4. Review safety procedures. This should include procedures and safeguards at school and

at home. Help children identify at least one adult at school and in the community to whom they go if they feel threatened or at risk.

5. Observe children’s emotional state. Some children may not express their concerns

verbally. Changes in behavior, appetite, and sleep patterns can also indicate a child’s level of anxiety or discomfort. In most children, these symptoms will ease with reassurance and

1

time. However, some children may be at risk for more intense reactions. Children who have had a past traumatic experience or personal loss, suffer from depression or other mental illness, or with special needs may be at greater risk for severe reactions than others. Seek the help of mental health professional if you are at all concerned.

6. Limit television viewing of these events. Limit television viewing and be aware if the television is on in common areas. Developmentally inappropriate information can cause anxiety or confusion, particularly in young children. Adults also need to be mindful of the content of conversations that they have with each other in front of children, even teenagers, and limit their exposure to vengeful, hateful, and angry comments that might be misunderstood.

7. Maintain a normal routine. Keeping to a regular schedule can be reassuring and

promote physical health. Ensure that children get plenty of sleep, regular meals, and exercise. Encourage them to keep up with their schoolwork and extracurricular activities but don’t push them if they seem overwhelmed.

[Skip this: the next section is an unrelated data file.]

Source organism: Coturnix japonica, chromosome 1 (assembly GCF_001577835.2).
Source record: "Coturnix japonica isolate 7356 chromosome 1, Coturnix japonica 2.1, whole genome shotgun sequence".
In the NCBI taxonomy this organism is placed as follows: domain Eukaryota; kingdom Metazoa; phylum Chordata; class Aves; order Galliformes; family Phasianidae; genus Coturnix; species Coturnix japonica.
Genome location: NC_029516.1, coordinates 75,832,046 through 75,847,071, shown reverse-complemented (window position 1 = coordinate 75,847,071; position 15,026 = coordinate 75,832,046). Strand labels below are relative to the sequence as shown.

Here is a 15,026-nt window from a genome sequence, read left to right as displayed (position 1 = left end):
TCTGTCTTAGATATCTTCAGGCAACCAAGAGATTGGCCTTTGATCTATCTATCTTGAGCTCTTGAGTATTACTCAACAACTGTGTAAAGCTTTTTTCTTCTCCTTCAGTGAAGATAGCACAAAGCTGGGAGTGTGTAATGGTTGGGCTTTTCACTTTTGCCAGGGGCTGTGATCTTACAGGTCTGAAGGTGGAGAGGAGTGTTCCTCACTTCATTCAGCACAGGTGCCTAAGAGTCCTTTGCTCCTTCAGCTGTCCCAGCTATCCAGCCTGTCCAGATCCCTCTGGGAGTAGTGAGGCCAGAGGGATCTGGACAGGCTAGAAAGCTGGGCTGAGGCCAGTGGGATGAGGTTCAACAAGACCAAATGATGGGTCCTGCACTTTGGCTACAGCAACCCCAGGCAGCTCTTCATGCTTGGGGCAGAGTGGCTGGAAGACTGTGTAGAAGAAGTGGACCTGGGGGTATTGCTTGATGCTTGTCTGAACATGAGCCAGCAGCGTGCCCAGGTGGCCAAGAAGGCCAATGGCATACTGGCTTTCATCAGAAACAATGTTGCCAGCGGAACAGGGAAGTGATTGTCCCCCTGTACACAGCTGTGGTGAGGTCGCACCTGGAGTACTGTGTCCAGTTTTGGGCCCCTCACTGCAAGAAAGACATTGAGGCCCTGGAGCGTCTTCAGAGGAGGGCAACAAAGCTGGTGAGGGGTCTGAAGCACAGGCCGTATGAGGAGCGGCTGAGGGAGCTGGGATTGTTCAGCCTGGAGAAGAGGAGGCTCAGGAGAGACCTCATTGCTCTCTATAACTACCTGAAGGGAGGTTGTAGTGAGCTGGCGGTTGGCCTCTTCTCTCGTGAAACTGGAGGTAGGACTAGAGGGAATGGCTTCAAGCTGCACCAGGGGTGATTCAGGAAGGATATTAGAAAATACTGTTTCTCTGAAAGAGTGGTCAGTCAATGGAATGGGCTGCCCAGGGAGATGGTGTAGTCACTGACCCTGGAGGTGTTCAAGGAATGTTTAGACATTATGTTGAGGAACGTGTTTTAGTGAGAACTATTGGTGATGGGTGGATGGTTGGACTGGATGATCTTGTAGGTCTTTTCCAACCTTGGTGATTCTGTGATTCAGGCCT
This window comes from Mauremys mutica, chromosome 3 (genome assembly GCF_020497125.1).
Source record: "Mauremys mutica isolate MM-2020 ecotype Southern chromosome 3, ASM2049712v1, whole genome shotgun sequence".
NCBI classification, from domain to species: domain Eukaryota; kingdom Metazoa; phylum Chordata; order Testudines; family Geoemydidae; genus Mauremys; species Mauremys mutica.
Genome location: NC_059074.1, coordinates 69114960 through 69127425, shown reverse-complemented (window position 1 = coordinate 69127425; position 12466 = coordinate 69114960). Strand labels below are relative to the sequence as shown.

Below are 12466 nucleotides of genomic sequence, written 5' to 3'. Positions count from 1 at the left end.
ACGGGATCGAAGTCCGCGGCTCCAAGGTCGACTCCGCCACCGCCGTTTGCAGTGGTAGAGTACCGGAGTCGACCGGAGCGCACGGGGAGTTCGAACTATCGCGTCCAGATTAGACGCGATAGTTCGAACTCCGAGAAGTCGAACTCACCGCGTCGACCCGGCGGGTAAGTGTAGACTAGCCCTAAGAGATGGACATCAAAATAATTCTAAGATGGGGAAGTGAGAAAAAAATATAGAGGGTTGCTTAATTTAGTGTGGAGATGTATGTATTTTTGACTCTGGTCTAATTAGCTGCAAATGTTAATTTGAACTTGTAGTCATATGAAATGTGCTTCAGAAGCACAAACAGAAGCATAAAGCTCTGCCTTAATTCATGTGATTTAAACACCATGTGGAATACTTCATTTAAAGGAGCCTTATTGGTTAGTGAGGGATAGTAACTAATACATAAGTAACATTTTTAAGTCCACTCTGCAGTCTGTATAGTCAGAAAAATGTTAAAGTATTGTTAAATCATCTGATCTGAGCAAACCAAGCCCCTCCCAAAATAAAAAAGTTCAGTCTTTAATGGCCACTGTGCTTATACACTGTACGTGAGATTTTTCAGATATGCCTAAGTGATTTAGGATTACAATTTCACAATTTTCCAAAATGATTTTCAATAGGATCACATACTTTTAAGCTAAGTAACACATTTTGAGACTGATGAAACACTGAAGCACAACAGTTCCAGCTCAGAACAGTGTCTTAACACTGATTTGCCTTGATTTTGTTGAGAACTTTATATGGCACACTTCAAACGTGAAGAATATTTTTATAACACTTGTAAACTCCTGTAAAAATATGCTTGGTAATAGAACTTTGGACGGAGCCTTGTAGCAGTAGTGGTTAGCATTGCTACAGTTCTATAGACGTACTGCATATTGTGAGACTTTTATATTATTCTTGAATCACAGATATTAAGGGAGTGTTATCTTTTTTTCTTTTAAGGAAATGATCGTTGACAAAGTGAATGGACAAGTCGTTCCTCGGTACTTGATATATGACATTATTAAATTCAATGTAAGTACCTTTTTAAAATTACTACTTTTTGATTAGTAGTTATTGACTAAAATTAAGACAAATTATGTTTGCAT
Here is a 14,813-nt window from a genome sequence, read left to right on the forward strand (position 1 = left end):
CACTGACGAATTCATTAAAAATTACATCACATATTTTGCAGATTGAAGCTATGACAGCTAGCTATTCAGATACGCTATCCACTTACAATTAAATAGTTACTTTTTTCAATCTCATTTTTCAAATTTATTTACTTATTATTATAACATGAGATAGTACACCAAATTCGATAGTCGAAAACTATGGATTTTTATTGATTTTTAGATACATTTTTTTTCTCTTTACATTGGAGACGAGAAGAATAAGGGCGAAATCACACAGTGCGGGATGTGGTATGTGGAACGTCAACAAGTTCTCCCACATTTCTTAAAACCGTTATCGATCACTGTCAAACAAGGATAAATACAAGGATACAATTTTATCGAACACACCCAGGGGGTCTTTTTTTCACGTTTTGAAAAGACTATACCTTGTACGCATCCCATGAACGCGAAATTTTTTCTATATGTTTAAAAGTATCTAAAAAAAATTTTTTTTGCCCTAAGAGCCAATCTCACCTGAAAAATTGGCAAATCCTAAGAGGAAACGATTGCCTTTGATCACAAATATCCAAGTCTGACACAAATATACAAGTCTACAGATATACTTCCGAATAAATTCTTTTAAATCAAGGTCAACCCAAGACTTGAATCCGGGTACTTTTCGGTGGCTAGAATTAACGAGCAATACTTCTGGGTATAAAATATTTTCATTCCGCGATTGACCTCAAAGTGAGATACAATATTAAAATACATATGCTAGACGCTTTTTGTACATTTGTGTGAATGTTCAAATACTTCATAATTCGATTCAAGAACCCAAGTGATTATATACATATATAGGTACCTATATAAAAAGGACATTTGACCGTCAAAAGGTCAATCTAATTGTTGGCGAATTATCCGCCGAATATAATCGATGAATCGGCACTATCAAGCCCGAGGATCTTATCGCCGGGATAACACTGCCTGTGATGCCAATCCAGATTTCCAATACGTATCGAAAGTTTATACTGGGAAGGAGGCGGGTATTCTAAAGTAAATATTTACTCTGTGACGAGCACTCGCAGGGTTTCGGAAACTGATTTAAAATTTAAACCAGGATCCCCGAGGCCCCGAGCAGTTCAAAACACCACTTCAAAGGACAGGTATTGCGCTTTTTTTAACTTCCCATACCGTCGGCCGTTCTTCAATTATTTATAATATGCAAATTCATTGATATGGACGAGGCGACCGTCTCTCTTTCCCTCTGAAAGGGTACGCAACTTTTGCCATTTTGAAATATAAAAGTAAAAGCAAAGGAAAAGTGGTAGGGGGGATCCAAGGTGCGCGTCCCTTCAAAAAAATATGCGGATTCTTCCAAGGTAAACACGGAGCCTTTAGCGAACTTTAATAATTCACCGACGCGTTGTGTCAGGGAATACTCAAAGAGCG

Suggested Points to Emphasize When Talking to Children

• Schools are safe places. School staff works with parents and public safety providers (local police and fire departments, emergency responders, hospitals, etc.) to keep you safe.

• The school building is safe because ... (cite specific school procedures).

• We all play a role in the school safety. Be observant and let an adult know if you see or hear something that makes you feel uncomfortable, nervous or frightened.

• There is a difference between reporting, tattling or gossiping. You can provide important information that may prevent harm either directly or anonymously by telling a trusted adult what you know or hear.

• Although there is no absolute guarantee that something bad will never happen, it is important to understand the difference between the possibility of something happening and probability that it will affect you (our school community).

• Senseless violence is hard for everyone to understand. Doing things that you enjoy, sticking to your normal routine, and being with friends and family help make us feel better and keep us from worrying about the event.

• Sometimes people do bad things that hurt others. They may be unable to handle their anger, under the influence of drugs or alcohol, or suffering from mental illness. Adults (parents, teachers, police officers, doctors, faith leaders) work very hard to get those people help and keep them from hurting others. It is important for all of us to know how to get help if we feel really upset or angry and to stay away from drugs and alcohol.

• Stay away from guns and other weapons. Tell an adult if you know someone has a gun. Access to guns is one of the leading risk factors for deadly violence.

• Violence is never a solution to personal problems. Students can be part of the positive solution by participating in anti-violence programs at school, learning conflict mediation skills, and seeking help from an adult if they or a peer is struggling with anger, depression, or other emotions they cannot control.

NASP has additional information for parents and educators on school safety, violence prevention, children’s trauma reactions, and crisis response at www.nasponline.org.

©2016, National Association of School Psychologists, 4340 East West Highway #402, Bethesda, MD 20814

Big picture
Big picture
Big picture

We have Oak tree starts

Come by the garden or see Ms. Trager to get one! They were started last year with acorns from the Oak trees around the school.